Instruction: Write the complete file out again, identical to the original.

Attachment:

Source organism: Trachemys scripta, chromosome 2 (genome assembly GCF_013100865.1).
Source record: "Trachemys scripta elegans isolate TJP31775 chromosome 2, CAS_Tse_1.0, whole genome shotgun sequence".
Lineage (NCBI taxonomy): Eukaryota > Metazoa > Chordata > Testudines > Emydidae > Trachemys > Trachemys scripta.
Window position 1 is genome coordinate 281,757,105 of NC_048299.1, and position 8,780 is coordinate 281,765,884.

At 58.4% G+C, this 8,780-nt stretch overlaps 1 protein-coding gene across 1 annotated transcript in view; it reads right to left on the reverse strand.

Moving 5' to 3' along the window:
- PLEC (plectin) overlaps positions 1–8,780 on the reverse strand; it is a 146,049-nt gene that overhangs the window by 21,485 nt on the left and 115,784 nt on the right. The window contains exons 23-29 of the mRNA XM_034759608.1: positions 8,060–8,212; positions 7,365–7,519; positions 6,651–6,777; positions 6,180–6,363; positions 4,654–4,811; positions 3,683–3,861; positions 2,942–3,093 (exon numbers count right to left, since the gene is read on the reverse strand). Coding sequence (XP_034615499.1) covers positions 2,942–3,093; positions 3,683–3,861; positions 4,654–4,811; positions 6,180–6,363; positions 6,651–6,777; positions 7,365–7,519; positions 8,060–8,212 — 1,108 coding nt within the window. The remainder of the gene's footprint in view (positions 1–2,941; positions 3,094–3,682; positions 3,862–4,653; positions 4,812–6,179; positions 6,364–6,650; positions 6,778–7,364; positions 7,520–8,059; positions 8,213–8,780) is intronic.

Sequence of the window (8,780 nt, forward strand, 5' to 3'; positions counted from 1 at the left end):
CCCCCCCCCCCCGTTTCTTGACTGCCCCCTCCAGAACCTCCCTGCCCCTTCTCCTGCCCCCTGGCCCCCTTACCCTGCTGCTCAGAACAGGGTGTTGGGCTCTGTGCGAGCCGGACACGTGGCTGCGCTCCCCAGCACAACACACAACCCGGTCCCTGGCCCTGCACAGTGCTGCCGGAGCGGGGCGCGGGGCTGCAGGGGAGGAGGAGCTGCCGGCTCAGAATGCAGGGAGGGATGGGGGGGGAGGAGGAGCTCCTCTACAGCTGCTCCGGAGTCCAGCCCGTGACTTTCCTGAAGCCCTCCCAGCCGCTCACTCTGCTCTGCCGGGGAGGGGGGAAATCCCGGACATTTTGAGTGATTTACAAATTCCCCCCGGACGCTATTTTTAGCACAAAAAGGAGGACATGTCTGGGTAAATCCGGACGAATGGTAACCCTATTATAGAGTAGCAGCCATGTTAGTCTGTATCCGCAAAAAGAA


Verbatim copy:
Source organism: Trachemys scripta, chromosome 2 (genome assembly GCF_013100865.1).
Source record: "Trachemys scripta elegans isolate TJP31775 chromosome 2, CAS_Tse_1.0, whole genome shotgun sequence".
Lineage (NCBI taxonomy): Eukaryota > Metazoa > Chordata > Testudines > Emydidae > Trachemys > Trachemys scripta.
Window position 1 is genome coordinate 281,757,105 of NC_048299.1, and position 8,780 is coordinate 281,765,884.

At 58.4% G+C, this 8,780-nt stretch overlaps 1 protein-coding gene across 1 annotated transcript in view; it reads right to left on the reverse strand.

Moving 5' to 3' along the window:
- PLEC (plectin) overlaps positions 1–8,780 on the reverse strand; it is a 146,049-nt gene that overhangs the window by 21,485 nt on the left and 115,784 nt on the right. The window contains exons 23-29 of the mRNA XM_034759608.1: positions 8,060–8,212; positions 7,365–7,519; positions 6,651–6,777; positions 6,180–6,363; positions 4,654–4,811; positions 3,683–3,861; positions 2,942–3,093 (exon numbers count right to left, since the gene is read on the reverse strand). Coding sequence (XP_034615499.1) covers positions 2,942–3,093; positions 3,683–3,861; positions 4,654–4,811; positions 6,180–6,363; positions 6,651–6,777; positions 7,365–7,519; positions 8,060–8,212 — 1,108 coding nt within the window. The remainder of the gene's footprint in view (positions 1–2,941; positions 3,094–3,682; positions 3,862–4,653; positions 4,812–6,179; positions 6,364–6,650; positions 6,778–7,364; positions 7,520–8,059; positions 8,213–8,780) is intronic.

Sequence of the window (8,780 nt, forward strand, 5' to 3'; positions counted from 1 at the left end):
CCCCCCCCCCCCGTTTCTTGACTGCCCCCTCCAGAACCTCCCTGCCCCTTCTCCTGCCCCCTGGCCCCCTTACCCTGCTGCTCAGAACAGGGTGTTGGGCTCTGTGCGAGCCGGACACGTGGCTGCGCTCCCCAGCACAACACACAACCCGGTCCCTGGCCCTGCACAGTGCTGCCGGAGCGGGGCGCGGGGCTGCAGGGGAGGAGGAGCTGCCGGCTCAGAATGCAGGGAGGGATGGGGGGGGAGGAGGAGCTCCTCTACAGCTGCTCCGGAGTCCAGCCCGTGACTTTCCTGAAGCCCTCCCAGCCGCTCACTCTGCTCTGCCGGGGAGGGGGGAAATCCCGGACATTTTGAGTGATTTACAAATTCCCCCCGGACGCTATTTTTAGCACAAAAAGGAGGACATGTCTGGGTAAATCCGGACGAATGGTAACCCTATTATAGAGTAGCAGCCATGTTAGTCTGTATCCGCAAAAAGAA